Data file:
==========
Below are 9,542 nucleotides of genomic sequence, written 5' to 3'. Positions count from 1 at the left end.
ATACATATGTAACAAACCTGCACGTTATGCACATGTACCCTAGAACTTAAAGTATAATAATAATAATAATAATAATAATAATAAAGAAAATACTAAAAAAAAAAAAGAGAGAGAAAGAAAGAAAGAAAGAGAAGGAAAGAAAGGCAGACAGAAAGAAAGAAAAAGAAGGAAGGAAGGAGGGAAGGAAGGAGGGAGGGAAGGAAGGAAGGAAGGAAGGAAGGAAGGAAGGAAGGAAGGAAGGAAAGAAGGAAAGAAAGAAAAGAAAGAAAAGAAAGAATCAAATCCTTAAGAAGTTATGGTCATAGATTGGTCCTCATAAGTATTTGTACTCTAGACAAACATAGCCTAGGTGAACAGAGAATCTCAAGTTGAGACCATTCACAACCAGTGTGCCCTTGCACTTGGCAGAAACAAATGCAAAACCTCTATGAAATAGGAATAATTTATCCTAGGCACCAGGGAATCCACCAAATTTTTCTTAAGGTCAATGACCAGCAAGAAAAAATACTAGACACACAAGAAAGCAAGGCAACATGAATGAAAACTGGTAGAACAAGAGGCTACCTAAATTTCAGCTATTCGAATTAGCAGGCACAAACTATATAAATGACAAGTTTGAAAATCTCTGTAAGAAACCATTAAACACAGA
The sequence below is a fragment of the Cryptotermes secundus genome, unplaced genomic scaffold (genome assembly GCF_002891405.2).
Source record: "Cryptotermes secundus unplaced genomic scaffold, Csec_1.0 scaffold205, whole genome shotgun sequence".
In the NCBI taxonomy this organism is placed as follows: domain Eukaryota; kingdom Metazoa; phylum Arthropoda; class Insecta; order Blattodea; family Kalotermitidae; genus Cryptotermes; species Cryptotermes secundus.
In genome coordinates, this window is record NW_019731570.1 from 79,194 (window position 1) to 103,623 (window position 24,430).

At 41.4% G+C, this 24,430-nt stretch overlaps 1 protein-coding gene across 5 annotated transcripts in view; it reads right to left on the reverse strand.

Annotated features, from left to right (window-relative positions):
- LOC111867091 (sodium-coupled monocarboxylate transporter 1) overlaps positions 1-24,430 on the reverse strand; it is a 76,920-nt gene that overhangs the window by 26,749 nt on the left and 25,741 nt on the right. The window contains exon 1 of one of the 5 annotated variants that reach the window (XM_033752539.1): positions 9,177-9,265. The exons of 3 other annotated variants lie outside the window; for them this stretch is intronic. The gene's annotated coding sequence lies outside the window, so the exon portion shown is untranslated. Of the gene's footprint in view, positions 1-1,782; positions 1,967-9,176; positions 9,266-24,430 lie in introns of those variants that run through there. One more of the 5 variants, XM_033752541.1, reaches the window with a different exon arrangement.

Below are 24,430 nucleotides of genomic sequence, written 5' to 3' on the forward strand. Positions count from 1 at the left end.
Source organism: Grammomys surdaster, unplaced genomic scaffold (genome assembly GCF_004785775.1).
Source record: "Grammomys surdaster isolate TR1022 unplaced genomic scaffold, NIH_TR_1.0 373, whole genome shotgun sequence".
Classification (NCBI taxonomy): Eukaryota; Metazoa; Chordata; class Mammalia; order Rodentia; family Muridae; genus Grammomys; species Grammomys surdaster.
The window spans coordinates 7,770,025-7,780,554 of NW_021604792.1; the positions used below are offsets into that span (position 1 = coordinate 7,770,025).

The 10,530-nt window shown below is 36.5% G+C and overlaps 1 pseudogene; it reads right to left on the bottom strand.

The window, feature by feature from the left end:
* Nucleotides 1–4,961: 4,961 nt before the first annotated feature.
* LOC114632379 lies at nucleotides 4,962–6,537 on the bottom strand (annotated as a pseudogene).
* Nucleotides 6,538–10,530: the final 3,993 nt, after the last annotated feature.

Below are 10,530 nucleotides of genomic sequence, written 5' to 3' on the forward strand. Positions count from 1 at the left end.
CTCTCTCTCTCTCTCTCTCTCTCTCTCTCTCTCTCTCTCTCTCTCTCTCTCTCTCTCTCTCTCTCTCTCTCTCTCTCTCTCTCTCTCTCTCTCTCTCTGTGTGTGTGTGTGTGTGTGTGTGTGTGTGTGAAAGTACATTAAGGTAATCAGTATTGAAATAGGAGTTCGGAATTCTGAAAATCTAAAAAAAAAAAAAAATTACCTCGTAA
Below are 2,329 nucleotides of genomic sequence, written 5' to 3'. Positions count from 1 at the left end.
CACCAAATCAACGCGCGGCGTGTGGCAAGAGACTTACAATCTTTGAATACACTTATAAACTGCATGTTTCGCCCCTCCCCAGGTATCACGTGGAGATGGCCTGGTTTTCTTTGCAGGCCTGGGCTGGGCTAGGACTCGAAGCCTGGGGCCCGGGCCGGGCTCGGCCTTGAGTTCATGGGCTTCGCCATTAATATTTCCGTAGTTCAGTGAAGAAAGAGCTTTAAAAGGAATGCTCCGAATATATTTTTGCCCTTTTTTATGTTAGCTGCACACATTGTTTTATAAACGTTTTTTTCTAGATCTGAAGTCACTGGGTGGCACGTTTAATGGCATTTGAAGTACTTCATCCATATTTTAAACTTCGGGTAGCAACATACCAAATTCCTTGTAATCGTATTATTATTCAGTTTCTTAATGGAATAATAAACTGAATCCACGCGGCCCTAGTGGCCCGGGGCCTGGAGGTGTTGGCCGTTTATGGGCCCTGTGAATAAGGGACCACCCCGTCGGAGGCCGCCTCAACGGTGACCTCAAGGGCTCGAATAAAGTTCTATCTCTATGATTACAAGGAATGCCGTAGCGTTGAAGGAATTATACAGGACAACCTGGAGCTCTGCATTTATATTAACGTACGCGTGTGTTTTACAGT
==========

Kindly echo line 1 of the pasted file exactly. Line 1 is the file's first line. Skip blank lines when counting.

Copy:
Below are 9,542 nucleotides of genomic sequence, written 5' to 3'. Positions count from 1 at the left end.